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Officers tasked with tracking them down may not have the staff to do so in the meantime. Working in a call center requires a background check and learning about the ins and outs of different loan plans. In normal times, servicers vary their staffing levels in response to demand, hiring more workers at the end of the calendar year, when people graduating from college in May typically begin paying off loans. February 2022 will be the craziest time in student loan history, and servicers will be hiring in a job market clogged with “help wanted.” If even a small number of borrowers call at once, the system will be overwhelmed.

Student Loan Payments Resume In 2 Months — The First Time Under Biden

This would be difficult enough if the service industry was stable. But since the start of the pandemic, four services that collectively manage 15 million accounts have announced plans to exit the business. Most were criticized for poor performance. In April, after the CEO of a service company testified at a congressional hearing, Sen. Elizabeth Warren told him to his face that he should be fired, then slammed another CEO for multiple lawsuits against his company. Both servicers subsequently decided to leave the federal system, and the accounts they were processing were transferred to other servicers – creating additional logistical work and confusion for borrowers and increasing the burden on servicers still in the system.

In October, the Biden administration added another complication, expanding eligibility for the troubled Public Service Loan Forgiveness Program. It was the right move to help teachers, nurses and others who deserve forgiveness. But it also adds even more complexity and strain to a service system that’s been challenged — especially since the servicer tasked with running the pardon program is among those who will leave the system.

Federal officials understand the scope of the problem. The Department of Education’s chief operating officer, Richard Cordray, told Congress at a recent hearing that restarting the loan system is a “big, big challenge.” But as the Obama administration learned to its regret during the failed Healthcare.gov debut, knowing in advance that it would be terrible to fail to roll out a vital government service on a tight deadline is no guarantee of success. A recent Government Accountability Office report found that the department’s student loan office has roughly 700 fewer workers than it needs to manage a program that has grown significantly in size and complexity over the past 10 years.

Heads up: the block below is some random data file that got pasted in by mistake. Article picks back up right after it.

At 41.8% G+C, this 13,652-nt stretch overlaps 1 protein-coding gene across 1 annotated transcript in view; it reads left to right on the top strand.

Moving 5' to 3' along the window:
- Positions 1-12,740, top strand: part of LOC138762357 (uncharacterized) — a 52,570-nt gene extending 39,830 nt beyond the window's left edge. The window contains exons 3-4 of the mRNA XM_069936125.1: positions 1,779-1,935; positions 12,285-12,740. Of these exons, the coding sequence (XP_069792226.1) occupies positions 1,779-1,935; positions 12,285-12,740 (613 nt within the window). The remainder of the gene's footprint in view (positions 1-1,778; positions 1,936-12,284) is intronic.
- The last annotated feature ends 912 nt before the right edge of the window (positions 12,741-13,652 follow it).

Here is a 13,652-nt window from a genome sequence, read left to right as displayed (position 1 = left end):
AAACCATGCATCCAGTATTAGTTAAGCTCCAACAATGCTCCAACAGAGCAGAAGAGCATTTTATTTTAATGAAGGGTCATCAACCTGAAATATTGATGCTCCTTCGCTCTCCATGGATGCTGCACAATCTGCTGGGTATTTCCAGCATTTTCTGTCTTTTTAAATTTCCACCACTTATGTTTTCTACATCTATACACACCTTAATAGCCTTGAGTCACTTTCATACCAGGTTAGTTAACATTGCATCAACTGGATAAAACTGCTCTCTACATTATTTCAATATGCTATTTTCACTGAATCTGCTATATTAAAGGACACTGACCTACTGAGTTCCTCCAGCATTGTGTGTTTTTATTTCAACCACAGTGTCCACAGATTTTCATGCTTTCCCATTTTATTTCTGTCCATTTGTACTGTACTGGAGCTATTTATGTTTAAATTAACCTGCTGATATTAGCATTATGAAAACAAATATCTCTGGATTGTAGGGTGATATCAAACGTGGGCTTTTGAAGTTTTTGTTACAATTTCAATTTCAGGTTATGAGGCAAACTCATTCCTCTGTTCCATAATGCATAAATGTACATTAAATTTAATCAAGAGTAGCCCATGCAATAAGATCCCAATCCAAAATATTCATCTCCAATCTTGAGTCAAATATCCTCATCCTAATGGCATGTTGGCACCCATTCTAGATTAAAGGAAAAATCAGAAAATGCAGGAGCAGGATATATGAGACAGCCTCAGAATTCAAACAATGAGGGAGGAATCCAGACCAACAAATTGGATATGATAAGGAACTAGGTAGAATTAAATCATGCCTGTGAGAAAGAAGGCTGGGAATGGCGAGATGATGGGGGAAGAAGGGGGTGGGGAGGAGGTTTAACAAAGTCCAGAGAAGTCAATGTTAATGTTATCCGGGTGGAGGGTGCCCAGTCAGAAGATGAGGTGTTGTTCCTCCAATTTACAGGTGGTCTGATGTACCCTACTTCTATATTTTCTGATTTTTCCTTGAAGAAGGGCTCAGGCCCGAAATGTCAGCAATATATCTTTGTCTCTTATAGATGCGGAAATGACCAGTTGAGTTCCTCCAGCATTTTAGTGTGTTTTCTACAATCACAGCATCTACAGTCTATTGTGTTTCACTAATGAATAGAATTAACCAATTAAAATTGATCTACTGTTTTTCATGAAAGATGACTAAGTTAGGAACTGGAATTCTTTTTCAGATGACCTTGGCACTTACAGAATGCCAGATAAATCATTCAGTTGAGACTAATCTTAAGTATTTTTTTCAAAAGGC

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Will Student Loan Payments Resume

The government could give servicers more money to hire and train a wave of officers to track borrowers and handle the inevitable surge in the need for guidance. It’s now making it easier to enroll in income-based repayment plans by temporarily accepting a verbal declaration of income instead of standard documentation requirements like tax forms and W-2s.

Student Loan Payments Will Resume In January, But You May Have A New Loan Servicer

The Department of Education is also considering creating a one-time grace period in early 2022 that would give borrowers more leeway to start paying off their loans. But this only delays the crisis for people in deep financial difficulties. The department could make a more permanent solution to the problem by automatically putting people who were in default before the pandemic back into good standing and enrolling them in affordable, income-based repayment plans.

The department faces a ticking clock. The administration has repeatedly said there will be no more repayment delays, and President Biden seems unlikely to implement the kind of broad, unilateral loan forgiveness that some advocates are calling for. There is no doubt that the federal officials tasked with managing the restart have the best of intentions. But without immediate and aggressive action, it could still lead them, along with millions of former students, down the road to bankruptcy hell.

Kevin Carey writes about education and other issues. He is a vice president at New America, a think tank in Washington, DC.

Millions turn to to find out what’s happening in the news. Our mission has never been more important than it is at this moment: to empower through understanding. Financial contributions from our readers are a critical part of supporting our resource-intensive work and help us keep our journalism free for all. Please consider making a contribution today. Student loan payments have been delayed again as the United States continues to grapple with the financial problems created by the COVID-19 pandemic, but when exactly does the government plan to resume student loan payments?

Student Loan Payments Restart Next Year. It Could Go Very Wrong.

The student loan moratorium was extended until August 2022.